Dear Coach, Please Use Your Powers for Good

Dear School Sports Coach,

I wonder if you even know your power.

Decades from now, you may not remember the kids who were on your team, but I can promise you, they will remember you. Your influence on their lives, one way or another, will continue.

Just a few reminders: You don’t make children do better by making them feel worse. The worse we feel, the worse we do. Simple. You do the math. You don’t build strengths by criticizing weaknesses.

When the focus is on building strengths, weaknesses improve naturally. Balls WILL be dropped. Shots WILL be missed. Off days, for all of us, are normal. We’re human, we all make mistakes.

We all make mistakes and with the right coach we can learn from them. (Photo by Pixabay)

We all make mistakes and we all feel badly about them

Mistakes are our greatest teachers. Every single one of us knows when we’ve messed up and we feel bad enough. Our kids don’t need to be made to feel worse. Encouragement, not criticism, is what helps us do better the next time.

You don’t produce a winning team by instilling fear into them. No one, absolutely no one, can do their best or improve any skill, whatsoever, when brains are operating in fear. We rise by lifting others, not by slamming their efforts to the ground, however inferior these may seem to you. Children do their best for a coach they respect and admire.

Focus on getting to really know the kids on your team and build a relationship with them. You’ll see amazing things happen on the score board. Sport is not just about winning. And when you keep hammering that skewed perspective to kids, you really take all the joy out of it.

We all love winning but that’s not what it’s all about

Of course we all love winning, but who wants to play a sport when there’s no fun in it. Winning is the by-product of a great team. Great teams are built through great relationships with great coaches. Try be great.

You don’t improve performance by sarcasm and cutting comments. There are only three reasons that anyone uses sarcasm- insecurity, social awkwardness and hidden anger issues. Please redirect these personal challenges. None of them should be directed at children.

It takes very few words to break the kids on your team. Your tone and body language are powerful too. Words can inspire or they can destroy. If destruction is your goal, you are definitely in the wrong profession. You don’t encourage high performance through shouting and belittling.

Build a relationship and a culture of kindness and encouragement

No one has ever walked past a room where someone is shouting and thought, “Wow, they’ve got this under control.” Shouting is only a sign of how OUT of control you actually are. Try building a relationship with your team first. I promise you, they’ll be far more likely to “hear” what you’re asking them to do in the first place.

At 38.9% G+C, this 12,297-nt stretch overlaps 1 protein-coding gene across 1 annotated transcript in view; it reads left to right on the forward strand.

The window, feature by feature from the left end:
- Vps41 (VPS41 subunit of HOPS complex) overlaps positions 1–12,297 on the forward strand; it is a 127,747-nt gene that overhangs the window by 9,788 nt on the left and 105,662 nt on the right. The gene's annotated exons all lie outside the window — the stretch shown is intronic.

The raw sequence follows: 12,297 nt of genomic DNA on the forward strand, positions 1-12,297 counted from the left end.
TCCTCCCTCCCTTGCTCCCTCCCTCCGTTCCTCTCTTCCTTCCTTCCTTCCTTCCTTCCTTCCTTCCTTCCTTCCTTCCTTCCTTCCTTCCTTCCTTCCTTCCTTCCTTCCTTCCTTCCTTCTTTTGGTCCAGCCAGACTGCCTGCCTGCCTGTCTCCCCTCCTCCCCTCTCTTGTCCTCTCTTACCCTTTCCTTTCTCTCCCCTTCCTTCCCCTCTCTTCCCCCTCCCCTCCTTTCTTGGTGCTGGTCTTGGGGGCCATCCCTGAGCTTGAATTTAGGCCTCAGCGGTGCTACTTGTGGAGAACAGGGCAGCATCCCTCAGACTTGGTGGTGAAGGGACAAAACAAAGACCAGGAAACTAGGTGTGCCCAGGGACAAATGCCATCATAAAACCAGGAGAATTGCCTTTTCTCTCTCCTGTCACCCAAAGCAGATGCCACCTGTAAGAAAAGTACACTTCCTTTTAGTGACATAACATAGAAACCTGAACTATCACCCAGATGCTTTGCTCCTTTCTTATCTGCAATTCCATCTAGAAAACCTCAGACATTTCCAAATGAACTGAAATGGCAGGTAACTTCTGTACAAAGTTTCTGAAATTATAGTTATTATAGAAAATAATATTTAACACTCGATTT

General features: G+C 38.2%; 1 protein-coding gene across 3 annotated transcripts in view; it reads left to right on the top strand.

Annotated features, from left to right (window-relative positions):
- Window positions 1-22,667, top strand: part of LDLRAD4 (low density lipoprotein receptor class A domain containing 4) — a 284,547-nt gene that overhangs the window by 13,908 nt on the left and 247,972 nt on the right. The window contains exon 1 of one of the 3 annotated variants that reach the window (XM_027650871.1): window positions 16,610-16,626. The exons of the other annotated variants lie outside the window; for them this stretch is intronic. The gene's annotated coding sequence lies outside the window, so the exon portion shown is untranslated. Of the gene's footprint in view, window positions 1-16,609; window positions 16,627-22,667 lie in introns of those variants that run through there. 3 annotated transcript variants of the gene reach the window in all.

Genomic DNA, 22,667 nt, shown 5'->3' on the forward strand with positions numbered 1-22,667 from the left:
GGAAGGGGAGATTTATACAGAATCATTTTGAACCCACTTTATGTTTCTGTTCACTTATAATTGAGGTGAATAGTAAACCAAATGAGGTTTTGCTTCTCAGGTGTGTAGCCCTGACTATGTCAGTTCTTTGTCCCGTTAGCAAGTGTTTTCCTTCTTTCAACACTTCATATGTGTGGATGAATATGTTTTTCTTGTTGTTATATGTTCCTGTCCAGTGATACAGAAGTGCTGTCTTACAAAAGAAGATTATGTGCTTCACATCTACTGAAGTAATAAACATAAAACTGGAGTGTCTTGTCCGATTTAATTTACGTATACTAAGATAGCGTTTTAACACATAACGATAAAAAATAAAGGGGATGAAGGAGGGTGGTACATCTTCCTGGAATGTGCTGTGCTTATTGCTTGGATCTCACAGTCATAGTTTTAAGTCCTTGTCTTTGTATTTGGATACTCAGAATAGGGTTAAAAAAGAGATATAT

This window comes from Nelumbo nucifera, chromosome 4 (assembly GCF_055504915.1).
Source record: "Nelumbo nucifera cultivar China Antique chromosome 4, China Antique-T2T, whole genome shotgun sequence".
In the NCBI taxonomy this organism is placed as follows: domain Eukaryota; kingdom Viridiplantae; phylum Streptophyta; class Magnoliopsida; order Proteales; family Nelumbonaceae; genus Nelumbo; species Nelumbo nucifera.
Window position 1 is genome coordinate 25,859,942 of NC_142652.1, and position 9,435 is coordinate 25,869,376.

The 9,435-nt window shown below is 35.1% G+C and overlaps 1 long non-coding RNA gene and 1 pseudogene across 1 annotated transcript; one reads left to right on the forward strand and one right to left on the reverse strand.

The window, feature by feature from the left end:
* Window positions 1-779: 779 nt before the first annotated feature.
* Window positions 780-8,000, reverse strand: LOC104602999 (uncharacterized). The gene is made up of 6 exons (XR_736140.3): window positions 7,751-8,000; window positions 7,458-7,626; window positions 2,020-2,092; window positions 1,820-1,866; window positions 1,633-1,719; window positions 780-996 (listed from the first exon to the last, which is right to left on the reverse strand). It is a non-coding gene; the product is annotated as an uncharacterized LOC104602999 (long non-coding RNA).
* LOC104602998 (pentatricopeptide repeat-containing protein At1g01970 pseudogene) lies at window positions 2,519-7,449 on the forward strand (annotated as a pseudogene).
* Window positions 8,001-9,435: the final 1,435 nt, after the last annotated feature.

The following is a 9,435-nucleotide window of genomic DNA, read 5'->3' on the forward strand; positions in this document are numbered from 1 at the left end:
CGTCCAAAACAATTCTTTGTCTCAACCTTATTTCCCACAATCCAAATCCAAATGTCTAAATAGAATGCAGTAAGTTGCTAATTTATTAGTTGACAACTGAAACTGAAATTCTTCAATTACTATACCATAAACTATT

Please, please, recognize your power as a team leader. A leader is so much more than a person in authority. If you absolutely can’t stop yourself from doing these things, then please stop working with children or work on yourself before you work with children. Breaking others down, especially children is only an indication of tremendous personal brokenness.

And to those phenomenal coaches, and there are so many of you, who lead by example, who teach mightily through encouragement, who understand that patience is powerful, who know that the most effective motivator in any situation is a relationship, on behalf of children and teens everywhere, thank you for the incredible difference that you are making.

A good coach can change a game. A great coach can change a life.

John Wooden

More Great Reading:

The Moment This Dad Realized Youth Sports Were Ending, Forever

About Naomi Holdt

Naomi Holdt is a psychologist, author and speaker with over 20 years experience in education, educational psychology and psychotherapy with a special interest in the emotional well - being of children and young adults.

With an initial teaching background she has insightful knowledge on the role of both parents and teachers in supporting, nurturing and helping young people reach their potential. Naomi qualified cum laude with an MA in Educational Psychology from University of KwaZulu-Natal and is in private practice in South Africa. Naomi is a mother of two young children. You can find her here.

Read more posts by Naomi

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